The teacher returns

This is Soryu.

Soryu is the head teacher at the Monastic Academy. He is an American-born economist who has spent several decades of his life doing intensive contemplative practice across Asia, and founded the Monastic Academy in 2013 as a training ground to bring together traditional contemplative wisdom with effective worldly action.

Soryu is the reason I keep coming back here.

I’m not really one for idols or mentors. I want them, but it’s rare that I find someone whom I actively look up to, or whose advice I actively and repeatedly desire. Somehow Soryu has become that person.

I don’t agree with everything he says, nor do I wish to follow in his footsteps and renounce the pleasures of everyday life and become a monk. But there is an intensity and care and intentionality to everything he does, on a level I have never seen before. He was the only person able to provide satisfying answers to my skepticisms about meditation. He is able to cut through to the core of conversations, able to give direct and harsh feedback while beaming with kindness, able to push people hard, relentlessly, unyieldingly, while holding them up with love and compassion. I have never met someone so dedicated to human growth.

Soryu has been on a solo cabin retreat for the past few weeks. This means that he is doing his own intensive practice, away from the rest of the residents and guests. I saw him once, as he cross-country-ski’d across the grounds back to his cabin during an exercise period, but aside from that I have had no exposure to him during this stay so far.

Yesterday morning I got to participate in the ceremony to bring him out of retreat.

I wrote the following shortly after the ceremony, and as such it is mostly written in present tense.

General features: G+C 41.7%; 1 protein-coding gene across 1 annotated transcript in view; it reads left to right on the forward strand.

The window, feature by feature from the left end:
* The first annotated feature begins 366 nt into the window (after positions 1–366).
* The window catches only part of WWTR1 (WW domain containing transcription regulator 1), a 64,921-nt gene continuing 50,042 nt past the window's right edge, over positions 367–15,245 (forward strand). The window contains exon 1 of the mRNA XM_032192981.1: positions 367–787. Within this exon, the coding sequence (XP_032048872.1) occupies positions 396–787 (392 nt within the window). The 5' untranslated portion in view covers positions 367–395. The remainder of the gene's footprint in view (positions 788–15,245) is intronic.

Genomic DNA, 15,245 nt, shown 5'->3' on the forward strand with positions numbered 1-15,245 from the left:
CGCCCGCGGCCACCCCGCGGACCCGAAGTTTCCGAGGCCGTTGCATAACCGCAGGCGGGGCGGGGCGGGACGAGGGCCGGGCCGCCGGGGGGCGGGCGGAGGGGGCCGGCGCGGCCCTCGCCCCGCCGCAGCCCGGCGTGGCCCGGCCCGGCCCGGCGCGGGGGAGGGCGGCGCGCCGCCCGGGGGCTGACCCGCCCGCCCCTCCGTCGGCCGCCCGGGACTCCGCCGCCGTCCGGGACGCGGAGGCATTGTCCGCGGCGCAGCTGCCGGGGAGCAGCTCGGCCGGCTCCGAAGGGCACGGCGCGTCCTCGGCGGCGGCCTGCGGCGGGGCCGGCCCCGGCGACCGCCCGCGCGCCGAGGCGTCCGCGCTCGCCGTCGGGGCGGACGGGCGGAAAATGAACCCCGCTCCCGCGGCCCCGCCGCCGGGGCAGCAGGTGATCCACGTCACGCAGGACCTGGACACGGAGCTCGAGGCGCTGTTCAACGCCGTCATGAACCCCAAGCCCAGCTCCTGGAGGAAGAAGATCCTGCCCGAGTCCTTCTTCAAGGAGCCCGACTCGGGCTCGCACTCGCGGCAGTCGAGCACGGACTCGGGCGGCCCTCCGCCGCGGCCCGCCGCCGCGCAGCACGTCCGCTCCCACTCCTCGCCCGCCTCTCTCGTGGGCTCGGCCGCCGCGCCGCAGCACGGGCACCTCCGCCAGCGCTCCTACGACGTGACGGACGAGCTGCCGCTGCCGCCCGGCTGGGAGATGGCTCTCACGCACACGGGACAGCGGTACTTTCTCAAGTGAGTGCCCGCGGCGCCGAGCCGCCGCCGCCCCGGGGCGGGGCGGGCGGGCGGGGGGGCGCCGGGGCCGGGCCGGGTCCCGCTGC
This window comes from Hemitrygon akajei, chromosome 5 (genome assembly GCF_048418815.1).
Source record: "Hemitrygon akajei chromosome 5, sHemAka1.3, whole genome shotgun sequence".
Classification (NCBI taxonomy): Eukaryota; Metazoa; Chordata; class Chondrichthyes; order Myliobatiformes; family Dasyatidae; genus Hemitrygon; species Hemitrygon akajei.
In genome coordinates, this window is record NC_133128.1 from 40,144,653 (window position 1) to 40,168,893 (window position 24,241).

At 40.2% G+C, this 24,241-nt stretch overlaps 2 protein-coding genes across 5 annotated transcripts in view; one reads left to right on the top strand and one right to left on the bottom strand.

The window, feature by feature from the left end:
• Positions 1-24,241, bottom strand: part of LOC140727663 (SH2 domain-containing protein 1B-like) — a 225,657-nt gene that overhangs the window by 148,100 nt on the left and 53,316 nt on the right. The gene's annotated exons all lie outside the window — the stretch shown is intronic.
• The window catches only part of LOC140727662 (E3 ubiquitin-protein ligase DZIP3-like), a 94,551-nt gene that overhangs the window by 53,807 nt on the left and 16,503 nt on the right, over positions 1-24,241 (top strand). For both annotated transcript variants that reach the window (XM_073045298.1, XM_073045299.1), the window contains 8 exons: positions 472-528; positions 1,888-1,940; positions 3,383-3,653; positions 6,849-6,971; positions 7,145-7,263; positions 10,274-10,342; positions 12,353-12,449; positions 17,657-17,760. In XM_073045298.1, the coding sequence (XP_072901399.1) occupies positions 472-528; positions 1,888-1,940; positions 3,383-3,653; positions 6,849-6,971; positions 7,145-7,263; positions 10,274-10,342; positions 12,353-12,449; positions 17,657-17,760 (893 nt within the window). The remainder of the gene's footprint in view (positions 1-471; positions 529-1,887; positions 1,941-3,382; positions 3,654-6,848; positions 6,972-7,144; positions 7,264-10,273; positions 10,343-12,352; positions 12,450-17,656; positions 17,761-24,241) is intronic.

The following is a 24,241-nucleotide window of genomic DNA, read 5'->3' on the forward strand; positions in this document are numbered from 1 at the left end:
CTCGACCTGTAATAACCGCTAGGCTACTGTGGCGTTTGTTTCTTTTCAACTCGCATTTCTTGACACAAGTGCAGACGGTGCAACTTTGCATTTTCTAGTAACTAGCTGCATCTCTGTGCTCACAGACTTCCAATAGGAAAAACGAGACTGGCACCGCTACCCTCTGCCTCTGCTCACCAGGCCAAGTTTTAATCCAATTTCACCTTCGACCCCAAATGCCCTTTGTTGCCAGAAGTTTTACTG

The welcoming

At 8:30am, when we have finished with the morning schedule, we meet in front of the main building and prepare to walk to the cabin. It is bitingly cold, but …


You’re doing fine

I’ve been thinking a lot lately about what it is exactly that I’m doing here. I’ve been at the monastery for nearly two weeks now, and there’s this constant low-grade question of “am I doing enough?”

Am I going hard enough into my meditations? (no.) Am I actually pushing myself fully during exercise periods? (hell no.) Why am I …


Daily life at the Monastic Academy (with pictures)

The most common question I got when I told people I was temporarily moving to a monastery was probably “wtf do you do there?”

Do you spend the whole day meditating? Nah. Do you have to stay silent? Nope. Is everyone super serious? Well, people take what they do seriously (which is a good thing!), and there are many rules to follow, but it’s actually a pretty goofy and friendly place. It’s almost certainly not what you’re imagining it to be.

Before I get into the daily schedule, let’s paint a picture of the property itself.

A short tour

This is what the grounds look like in autumn:

Can I say “paint a picture” and then post a photo? ¯\_(ツ)_/¯ [Photo by Blake Jones]

Of course, right now it looks a bit more like this:


It starts

Or, maybe it ends. I’m not sure.

This past year has been absolutely unreal. Between getting thrown headfirst into a fascinating cryptocurrency startup and all the emotional turmoil that entails, to constant travel between 3 countries (with the occasional extra one thrown in), to trying to heal from heartbreak, to starting a consultancy business with a friend, to moving house,  to university courses I decided to take just for the fun of it (not my smartest move), to getting a beautiful new niece, to attempting to maintain some sort of semblance of relationships with my friends back home, 2018 was a story to tell.

But this post isn’t about 2018. It’s only relevant in that it sets the context for this next chapter.

Today I arrived at the Monastic Academy, a Buddhist monastery nestled in the mountains of Lowell, Vermont…